Optimal locations and parameters of gastric electrical stimulation in altering ghrelin and oxytocin in the hypothalamus of rats

Jing Zhang, Suhuan Liu, Ming Tang, Jiande D.Z. Chen

Research output: Contribution to journalArticlepeer-review


Gastric electric stimulation (GES) has been shown to decrease gastric tone and antrum motility, delay gastric empty, suppress appetite and induce weight loss in animal models. Our previous studies have shown that GES activates gastric-distension responsive neurons in several satiety related hypothalamic nuclei; Two hour acute GES at gastric antrum can alter the expression of anorexigenic and orexigenic peptides in the hypothalamus of rats. Aim: To investigate the effects of GES with different stimulation parameters and locations on the neuronal expression of a hunger hormone, ghrelin and a satiety hormone, oxytocin (OT) in the hypothalamus of rats. Methods: With immunohistochemical technique, changes in expression of satiety-related peptides-containing (OT- and ghrelin-) neurons with GES in the rodent hypothalamus were assessed. GES was performed for 2 h using six different sets of parameters at three different locations. Results: (1) The number of ghrelin/OT-immunoreactive (IR) neurons was significantly decreased/increased with GES of the standard parameters (pulse trains: train on-time of 2 s, off-time of 3 s, pulse amplitude of 6 mA, width of 0.3 ms and frequency of 40 Hz) in both the paraventricular nucleus (PVN) and the superoptical nucleus (SON) compared with the control group, but not with GES of reduced pulse amplitudes, frequencies or train-on times. (2) GES with the standard parameters at the antrum resulted in a significant decrease/increase in the expression of ghrelin/OT in the PVN and the SON. However, GES at other locations (middle of lesser curvature or greater curvature) was not effective in altering the expression of ghrelin/OT. Conclusions: GES with the standard parameters delivered at the distal antrum increases/decreases oxytocin/ghrelin in the hypothalamus of rats. GES with reduced parameters or delivered at the middle of the stomach is ineffective in altering these peptides.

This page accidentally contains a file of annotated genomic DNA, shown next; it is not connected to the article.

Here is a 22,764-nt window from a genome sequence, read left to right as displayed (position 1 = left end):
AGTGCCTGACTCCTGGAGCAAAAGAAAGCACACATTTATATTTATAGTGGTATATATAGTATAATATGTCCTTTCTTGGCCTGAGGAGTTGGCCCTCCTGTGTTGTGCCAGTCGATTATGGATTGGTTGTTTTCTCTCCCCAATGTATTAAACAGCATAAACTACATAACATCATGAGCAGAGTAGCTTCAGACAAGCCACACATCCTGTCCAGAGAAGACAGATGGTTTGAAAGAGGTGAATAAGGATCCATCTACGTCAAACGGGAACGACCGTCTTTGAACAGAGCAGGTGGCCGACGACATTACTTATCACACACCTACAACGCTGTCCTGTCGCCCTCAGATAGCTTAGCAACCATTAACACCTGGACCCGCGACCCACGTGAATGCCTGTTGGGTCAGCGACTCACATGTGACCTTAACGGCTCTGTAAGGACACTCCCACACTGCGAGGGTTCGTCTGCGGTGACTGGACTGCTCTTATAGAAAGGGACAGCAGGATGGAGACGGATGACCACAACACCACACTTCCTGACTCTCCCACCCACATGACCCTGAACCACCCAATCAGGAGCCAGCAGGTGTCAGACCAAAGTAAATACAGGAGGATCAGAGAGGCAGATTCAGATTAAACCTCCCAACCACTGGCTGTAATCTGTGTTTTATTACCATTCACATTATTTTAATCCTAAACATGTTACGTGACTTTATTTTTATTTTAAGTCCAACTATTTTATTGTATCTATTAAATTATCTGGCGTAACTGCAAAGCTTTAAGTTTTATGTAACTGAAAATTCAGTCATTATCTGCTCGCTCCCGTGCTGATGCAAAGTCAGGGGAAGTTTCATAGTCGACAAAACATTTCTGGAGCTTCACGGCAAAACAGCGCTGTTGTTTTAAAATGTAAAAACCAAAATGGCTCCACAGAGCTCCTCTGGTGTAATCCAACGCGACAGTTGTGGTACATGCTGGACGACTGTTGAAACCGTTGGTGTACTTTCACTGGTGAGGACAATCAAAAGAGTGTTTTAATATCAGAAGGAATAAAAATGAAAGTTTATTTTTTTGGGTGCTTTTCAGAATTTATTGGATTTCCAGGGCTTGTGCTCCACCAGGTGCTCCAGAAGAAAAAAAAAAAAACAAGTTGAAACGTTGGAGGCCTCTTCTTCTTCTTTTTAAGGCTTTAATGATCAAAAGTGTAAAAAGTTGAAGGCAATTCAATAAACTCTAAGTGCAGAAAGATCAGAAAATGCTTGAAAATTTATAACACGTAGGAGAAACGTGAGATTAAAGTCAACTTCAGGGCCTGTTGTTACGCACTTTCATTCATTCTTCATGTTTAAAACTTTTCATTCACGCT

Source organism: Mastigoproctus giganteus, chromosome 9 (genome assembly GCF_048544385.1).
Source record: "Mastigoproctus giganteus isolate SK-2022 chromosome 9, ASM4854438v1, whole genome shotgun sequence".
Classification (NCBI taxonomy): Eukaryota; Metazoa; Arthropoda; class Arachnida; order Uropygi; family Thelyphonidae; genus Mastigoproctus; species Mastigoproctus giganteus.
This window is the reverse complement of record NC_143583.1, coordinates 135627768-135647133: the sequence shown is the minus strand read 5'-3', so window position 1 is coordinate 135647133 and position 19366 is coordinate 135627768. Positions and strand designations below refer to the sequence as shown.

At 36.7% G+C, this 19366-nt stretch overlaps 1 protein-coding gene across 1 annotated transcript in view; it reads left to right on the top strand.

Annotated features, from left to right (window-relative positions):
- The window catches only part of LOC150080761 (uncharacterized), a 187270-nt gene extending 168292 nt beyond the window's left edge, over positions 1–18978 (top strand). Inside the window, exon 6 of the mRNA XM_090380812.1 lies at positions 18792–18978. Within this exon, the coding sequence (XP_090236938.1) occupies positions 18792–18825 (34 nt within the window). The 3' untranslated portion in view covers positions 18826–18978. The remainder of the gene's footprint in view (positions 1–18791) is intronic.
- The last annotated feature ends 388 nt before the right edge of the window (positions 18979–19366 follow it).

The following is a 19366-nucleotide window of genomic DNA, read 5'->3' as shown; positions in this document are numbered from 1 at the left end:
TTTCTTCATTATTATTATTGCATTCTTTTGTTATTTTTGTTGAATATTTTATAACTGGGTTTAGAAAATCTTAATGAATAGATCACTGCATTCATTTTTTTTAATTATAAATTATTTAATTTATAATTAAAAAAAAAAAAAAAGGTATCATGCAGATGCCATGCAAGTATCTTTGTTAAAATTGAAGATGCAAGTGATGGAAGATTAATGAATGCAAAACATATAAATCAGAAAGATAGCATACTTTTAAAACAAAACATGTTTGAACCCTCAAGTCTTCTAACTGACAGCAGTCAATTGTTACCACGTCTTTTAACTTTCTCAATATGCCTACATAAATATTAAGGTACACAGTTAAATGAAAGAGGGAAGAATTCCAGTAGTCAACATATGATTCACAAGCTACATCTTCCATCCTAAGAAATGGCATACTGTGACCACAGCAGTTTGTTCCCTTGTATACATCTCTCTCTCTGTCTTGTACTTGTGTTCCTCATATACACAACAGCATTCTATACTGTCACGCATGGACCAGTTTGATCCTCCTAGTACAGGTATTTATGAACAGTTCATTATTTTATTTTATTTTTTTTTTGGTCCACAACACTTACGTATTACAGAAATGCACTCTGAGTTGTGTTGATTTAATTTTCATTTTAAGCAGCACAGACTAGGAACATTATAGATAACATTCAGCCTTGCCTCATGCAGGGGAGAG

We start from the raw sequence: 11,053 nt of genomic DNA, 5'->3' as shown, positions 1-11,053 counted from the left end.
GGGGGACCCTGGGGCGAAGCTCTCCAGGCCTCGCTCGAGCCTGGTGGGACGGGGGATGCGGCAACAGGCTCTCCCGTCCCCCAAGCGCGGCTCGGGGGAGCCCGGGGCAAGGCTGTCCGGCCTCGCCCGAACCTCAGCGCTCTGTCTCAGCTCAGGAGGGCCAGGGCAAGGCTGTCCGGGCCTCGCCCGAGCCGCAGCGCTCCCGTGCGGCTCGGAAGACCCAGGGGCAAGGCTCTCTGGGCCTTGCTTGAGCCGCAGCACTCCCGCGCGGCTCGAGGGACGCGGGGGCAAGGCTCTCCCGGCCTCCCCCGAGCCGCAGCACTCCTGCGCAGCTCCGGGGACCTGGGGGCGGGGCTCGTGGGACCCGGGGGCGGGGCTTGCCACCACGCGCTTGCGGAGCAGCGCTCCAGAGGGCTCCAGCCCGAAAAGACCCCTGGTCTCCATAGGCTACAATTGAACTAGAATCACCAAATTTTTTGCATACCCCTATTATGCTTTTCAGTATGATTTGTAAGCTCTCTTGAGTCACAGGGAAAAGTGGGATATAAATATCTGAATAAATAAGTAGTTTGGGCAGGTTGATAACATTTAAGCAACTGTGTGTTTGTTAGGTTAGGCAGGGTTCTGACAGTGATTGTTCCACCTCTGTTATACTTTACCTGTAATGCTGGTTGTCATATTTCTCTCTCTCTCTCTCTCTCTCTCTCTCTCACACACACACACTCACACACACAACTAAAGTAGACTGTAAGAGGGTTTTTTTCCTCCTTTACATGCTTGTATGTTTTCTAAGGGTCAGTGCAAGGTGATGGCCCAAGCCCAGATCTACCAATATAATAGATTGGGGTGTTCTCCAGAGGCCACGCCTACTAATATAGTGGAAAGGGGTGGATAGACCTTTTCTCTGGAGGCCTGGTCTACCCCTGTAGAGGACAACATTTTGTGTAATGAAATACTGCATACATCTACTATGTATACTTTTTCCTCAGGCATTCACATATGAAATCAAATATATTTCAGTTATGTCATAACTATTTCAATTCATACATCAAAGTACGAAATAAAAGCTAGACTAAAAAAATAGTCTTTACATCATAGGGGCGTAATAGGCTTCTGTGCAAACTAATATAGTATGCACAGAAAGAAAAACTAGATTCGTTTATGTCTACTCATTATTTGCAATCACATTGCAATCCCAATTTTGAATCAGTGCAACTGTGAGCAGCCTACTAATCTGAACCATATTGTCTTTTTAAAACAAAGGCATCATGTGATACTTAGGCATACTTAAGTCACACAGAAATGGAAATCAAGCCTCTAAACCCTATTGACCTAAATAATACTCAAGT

Original languageEnglish (US)
Pages (from-to)262-269
Number of pages8
JournalNeuroscience Research
Issue number4
StatePublished - Dec 2008
Externally publishedYes


  • Central nervous system
  • Gastric electrical stimulation
  • Hormones
  • Obesity
  • Satiety

ASJC Scopus subject areas

  • Neuroscience(all)

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